When victims of sexual assault go to the emergency room, they often have to give up their clothes as evidence.
Project Dignity, a Grand Forks nonprofit, aims to fill in gaps in the reporting system by distributing clothing and toiletries to those survivors.
“I found out that victims were having to leave the hospital in scrubs or hospital gowns, and that was not OK with me,” said Noelle Myers, the who founded Project Dignity in 2017.
Altru staff or Community Violence Intervention Center advocates give victims the project bags, which carry shampoo, conditioner, body wash, deodorant, shaving supplies, soft washcloths, hard-sided cups with straws, lip balm and a full outfit.
“Project Dignity is incredibly important,” said Melanie Neumann, the clinical services coordinator for Light of Hope at the CVIC. “Victims have already been through so much at that point. They’re scared, they’re stressed, they’re traumatized. And any way trauma can be reduced is a good thing.”
CVIC advocates take the Project Dignity supplies to Altru, where nurses then hand out bags to victims.
“I try to put together bags with a full set of toiletries because, for the most part, they’re not even given a toothbrush,” Myers said. “They can be in the hospital for upwards of 15 to 20 hours, and they’re not offered a toothbrush or a shower or anything to clean up with after they leave.”
Myers said she keeps leggings in all sizes because those are comfortable and easy to wear.
Project Dignity has men’s and women’s clothes from infant sizes to 6X. Myers said they’ve used every size.
Last year, the Dignity Project went through 200 bags, 54 of them kids’ bags.
Nearly 80 of those bags were for women ages 18 to 35, the biggest demographic that uses the nonprofit.
“We want to give them that dignity of being able to walk out feeling like themselves,” Myers said.
‘A flaw in the system’
The nonprofit came about because Myers heard stories of other women who had reported their sexual assaults.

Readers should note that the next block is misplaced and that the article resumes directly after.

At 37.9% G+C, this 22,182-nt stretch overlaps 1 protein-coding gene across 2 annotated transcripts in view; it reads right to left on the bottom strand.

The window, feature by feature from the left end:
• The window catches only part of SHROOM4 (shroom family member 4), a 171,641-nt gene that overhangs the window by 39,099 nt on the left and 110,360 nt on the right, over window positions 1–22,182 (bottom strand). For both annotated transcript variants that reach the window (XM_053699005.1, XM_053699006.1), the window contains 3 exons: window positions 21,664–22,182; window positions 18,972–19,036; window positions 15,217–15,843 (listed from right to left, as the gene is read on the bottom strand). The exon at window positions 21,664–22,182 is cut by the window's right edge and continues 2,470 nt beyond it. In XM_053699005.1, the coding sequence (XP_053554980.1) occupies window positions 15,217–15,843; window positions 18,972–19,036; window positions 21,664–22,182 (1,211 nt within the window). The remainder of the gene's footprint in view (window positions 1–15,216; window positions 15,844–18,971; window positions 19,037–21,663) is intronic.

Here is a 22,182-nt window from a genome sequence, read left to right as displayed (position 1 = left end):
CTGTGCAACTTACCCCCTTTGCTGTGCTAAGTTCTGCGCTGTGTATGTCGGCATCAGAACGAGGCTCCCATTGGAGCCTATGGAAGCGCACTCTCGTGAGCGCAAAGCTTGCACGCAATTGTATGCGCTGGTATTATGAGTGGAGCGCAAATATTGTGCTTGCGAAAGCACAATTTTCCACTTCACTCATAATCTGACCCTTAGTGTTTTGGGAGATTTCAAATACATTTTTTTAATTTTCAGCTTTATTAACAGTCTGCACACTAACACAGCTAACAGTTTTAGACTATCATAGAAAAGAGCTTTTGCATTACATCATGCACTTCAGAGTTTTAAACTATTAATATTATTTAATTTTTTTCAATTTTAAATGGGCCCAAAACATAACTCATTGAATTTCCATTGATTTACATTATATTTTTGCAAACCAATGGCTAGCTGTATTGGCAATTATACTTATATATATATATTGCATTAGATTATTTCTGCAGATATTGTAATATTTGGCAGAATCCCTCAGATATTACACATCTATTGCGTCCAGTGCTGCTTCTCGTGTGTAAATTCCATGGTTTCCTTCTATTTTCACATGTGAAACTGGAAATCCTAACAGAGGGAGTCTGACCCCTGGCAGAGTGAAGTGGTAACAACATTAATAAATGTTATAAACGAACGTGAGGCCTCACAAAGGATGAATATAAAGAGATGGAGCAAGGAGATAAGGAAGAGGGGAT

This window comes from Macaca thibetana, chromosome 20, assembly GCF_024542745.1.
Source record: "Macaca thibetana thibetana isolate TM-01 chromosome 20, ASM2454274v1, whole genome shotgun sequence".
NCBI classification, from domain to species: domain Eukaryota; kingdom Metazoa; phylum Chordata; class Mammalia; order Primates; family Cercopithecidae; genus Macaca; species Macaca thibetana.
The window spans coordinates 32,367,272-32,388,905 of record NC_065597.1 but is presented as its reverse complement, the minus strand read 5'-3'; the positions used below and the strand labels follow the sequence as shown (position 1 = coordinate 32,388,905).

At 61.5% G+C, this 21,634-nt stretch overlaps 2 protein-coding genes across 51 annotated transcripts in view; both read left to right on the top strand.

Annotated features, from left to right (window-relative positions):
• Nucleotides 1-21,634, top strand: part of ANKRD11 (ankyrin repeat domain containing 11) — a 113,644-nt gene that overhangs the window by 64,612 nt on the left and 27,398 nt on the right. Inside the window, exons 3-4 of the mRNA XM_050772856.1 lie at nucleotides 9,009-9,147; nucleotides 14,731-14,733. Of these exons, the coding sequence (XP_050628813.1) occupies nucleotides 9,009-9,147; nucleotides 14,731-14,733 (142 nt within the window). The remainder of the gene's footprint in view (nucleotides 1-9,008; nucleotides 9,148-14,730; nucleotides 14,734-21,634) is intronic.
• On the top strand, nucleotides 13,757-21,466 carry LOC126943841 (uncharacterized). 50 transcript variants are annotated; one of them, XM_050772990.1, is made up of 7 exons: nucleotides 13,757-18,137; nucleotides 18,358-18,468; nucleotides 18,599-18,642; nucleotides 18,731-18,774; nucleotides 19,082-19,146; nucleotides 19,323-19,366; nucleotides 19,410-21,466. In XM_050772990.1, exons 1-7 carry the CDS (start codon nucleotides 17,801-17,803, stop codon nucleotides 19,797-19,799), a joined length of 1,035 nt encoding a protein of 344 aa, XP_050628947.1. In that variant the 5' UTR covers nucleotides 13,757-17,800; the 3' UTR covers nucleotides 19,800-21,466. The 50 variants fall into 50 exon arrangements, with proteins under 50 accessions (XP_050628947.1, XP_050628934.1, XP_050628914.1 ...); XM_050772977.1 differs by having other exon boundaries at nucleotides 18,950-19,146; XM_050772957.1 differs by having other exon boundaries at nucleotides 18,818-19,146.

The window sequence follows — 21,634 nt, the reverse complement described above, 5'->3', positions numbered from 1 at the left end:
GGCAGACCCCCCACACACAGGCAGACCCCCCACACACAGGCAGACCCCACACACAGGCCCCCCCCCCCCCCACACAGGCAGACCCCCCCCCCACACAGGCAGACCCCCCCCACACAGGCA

“One of my good friends was sent home in a hospital gown and paper socks in January,” Myers said. “Hearing some of the stories of girls who had reported and what they were sent home in and how horrible it was for them, I realized I can do something about this.”
Myers called the fact that victims of assault were often sent home in scrubs or hospital gowns “a flaw in the system.”
“It’s not that the police, the nurses don’t care. This is just a flaw in the system, but this is something we can do,” Myers said.
When victims walk out of the hospital in scrubs or having not been able to shower or brush their teeth, they feel everyone knows what happened, Myers said.
“And that’s not what we want. We want to return their dignity, to help them feel better. We want to get them back on the path of healing as fast as possible,” Myers said.
And the nonprofit has had a great impact.
“That’s the thing I hear the most, ‘I just wanted someone to believe me,’” Myers said. “And because they get shampoo and clothes, they know somebody does believe them.”
Neumann said she’s heard from numerous clients that they wished they had a program such as Project Dignity when they reported their assaults.
“I heard from an advocate who was with a woman in the ER, that she needed to give up an expensive pair of jeans as evidence and she was provided with a LuLaRoe outfit from Project Dignity,” Neumann said. “She couldn’t stop talking about how comfortable the outfit was. The advocate said it made her emotional to see that.”
Myers said the Grand Forks has the “perfect storm of situations” that create a higher-than-average number of incidents of sexual assault or sex trafficking.
“We’re a college town, we have an airforce base, we’re smack in the middle of a big city and an oil field and we’re close to the border,” Myers said.
Myers said she is working on getting Project Dignity bags into the Fargo hospital and eventually would like the nonprofit, which now has a board, to be statewide.
The CVIC crisis line is open at 701-746-8900.